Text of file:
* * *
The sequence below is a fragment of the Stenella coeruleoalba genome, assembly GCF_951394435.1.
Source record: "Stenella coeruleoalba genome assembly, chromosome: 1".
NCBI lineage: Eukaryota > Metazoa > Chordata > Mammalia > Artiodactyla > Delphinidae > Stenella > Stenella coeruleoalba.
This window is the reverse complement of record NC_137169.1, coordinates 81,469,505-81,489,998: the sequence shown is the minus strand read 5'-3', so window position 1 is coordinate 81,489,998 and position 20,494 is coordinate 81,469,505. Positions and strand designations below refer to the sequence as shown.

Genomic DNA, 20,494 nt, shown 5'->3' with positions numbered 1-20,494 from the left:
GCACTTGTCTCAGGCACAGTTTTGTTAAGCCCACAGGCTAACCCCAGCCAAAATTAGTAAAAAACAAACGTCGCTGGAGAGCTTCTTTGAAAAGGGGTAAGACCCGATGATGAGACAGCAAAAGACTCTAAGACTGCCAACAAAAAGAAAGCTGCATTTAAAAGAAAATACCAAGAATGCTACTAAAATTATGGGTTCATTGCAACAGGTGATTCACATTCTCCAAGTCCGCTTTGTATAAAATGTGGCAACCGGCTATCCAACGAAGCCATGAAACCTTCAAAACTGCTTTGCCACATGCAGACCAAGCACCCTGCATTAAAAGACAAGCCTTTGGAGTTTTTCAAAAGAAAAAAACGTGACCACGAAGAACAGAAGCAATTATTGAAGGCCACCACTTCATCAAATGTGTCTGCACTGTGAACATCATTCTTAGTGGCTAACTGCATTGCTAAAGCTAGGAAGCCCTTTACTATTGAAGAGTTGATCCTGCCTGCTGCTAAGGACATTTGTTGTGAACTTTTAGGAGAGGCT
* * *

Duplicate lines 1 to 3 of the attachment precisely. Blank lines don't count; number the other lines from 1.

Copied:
The sequence below is a fragment of the Stenella coeruleoalba genome, assembly GCF_951394435.1.
Source record: "Stenella coeruleoalba genome assembly, chromosome: 1".
NCBI lineage: Eukaryota > Metazoa > Chordata > Mammalia > Artiodactyla > Delphinidae > Stenella > Stenella coeruleoalba.